“The industry was already in contraction, had spent 2019 in contraction before COVID-19 came along,” said Karr Ingham, petroleum economist with the Texas Alliance of Energy Producers as he unveiled a mid-year update of the association’s monthly Texas Petro Index.
The index fell to 157.5, the lowest monthly index value since February 2017 when the industry was recovering from the downturn of 2014-2016. The June Texas Petro Index is down by over 24 percent compared to the June 2019 TPI and is down by over 16 percent since February.
During a virtual press conference to discuss the index, Ingham said the industry’s strong growth got knocked off track in the fourth quarter of 2018, “went along sideways, and then from February 2019 we began losing rigs, losing employees, though production itself continued to climb. Then COVID takes hold and what was a significant contraction falls off a cliff.”
The index’s decline recorded the largest decline in its history in April, dropping 12 points, he said.
Crude oil prices declined sharply beginning in March, along with the rig count, drilling permits and upstream (exploration and production) direct employment. Crude oil production in Texas peaked in March 2020 and has declined at a record pace since then, falling by over 710,000 barrels per day in just three months.
“In 2015-16 as a result of the price collapse beginning in 2014, Texas daily crude oil production declined by about 13.7 percent over an 18-month period of time,” said Ingham. “Since March 2020, crude oil production in Texas declined by over 13 percent in just three months.”
The contraction has taken a deep and sharp toll on the statewide rig count, and the number of employees working in the oil and gas production industry in Texas. Starting in late May, the Baker-Hughes rig count in Texas and the U.S. fell to its lowest weekly and monthly levels since the company began tallying weekly rig counts in 1944. The Texas rig count averaged just 113 in March, down from over 400 at year-end 2019. The state’s rig count ended weeks of declines, and was up one last week for a total of 104.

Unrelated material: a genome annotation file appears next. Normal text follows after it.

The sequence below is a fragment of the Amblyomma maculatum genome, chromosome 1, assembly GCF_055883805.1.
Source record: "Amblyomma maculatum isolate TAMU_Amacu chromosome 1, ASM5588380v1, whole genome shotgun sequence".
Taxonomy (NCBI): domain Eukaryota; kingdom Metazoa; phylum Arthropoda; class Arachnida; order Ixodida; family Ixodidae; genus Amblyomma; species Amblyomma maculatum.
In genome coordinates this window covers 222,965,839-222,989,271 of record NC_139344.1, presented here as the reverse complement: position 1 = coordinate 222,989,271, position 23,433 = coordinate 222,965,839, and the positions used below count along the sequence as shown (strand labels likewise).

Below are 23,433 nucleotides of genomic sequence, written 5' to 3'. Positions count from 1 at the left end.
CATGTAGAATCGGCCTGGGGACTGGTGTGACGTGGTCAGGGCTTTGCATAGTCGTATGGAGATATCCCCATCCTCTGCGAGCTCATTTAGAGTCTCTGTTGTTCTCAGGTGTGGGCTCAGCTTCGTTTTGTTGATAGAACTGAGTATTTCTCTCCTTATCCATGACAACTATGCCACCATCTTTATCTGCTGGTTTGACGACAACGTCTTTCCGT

In the third week of November 2014, there were 906 rigs in Texas, Ingham said. By May 20, 2016, the Texas rig count had plunged 81 percent to 173 before recovering to an average 533 rigs in October 2018.
“Texas could drop below 100,” he said. “It could happen, but there’s anecdotal evidence of rigs being stood up again. We’re really in extraordinary times.”
He said 250 drilling permits were issued by the Railroad Commission in May, “the lowest I can find. They bounced back just a touch in June, but again we’re at an extraordinary low in drilling permits.”
Oil and gas employment, already in decline for all of 2019 after reaching its recent cyclical peak in December 2018, began to fall at a much faster rate beginning in March. From December 2018 to June 2020, direct upstream oil and gas employment in Texas has fallen by over 66,000 jobs, a decline of nearly 30 percent, with over 41,000 of those losses coming since February of this year. More than 25,000 jobs were shed by the industry in the month of April, the largest one-month industry employment decline on record. It’s more than double the previous record.
Employment has been under extraordinary pressure the last few months, Ingham said, and though energy jobs continue to be lost, he said those losses are tapering off.
“The hope is at least we’re arriving at some trough in these numbers, somewhere, and this would suggest we’re getting there. Employment will still be lousy, but it’s better than losing another 6,000 to 10,000 jobs a month.”
Crude oil prices have bounced back to around $40 and Ingham said gasoline demand has made a significant recovery as economies begin to reopen. “The first thing, as we open again, is people getting into their cars and going somewhere, even if it’s just around town, then short road trips,” he said.
He said he expects the rig count to reach its bottom in the next week or two while the recovery in employment may still be a few months out.
“This is a set of dominos, and that’s how it goes,” Ingham said. “The price goes first due to whatever caused that event, up or down; permits and rig count and then employment. That’s not the last domino to fall; production is typically the last to fall. In terms of recovery, it’s like standing dominos back up. We’ve stood the price domino up, not quite all the way. The rig count, maybe we’ve reached the bottom; we will soon. Employment, I think that’s a little ways out — a couple, three months out. I hope that’s all there is. Even when we hit bottom, we’re still at extraordinarily low levels.
“What’s the scenario to where we get back to close to normal? Who knows what that is? Who knows when we’ll have a rig count of 300 in Texas. When will we add employees back in good chunks? All that has to do with the nature of recovery from COVID-19. … Until we have certainty, it’s virtually impossible to answer those questions.”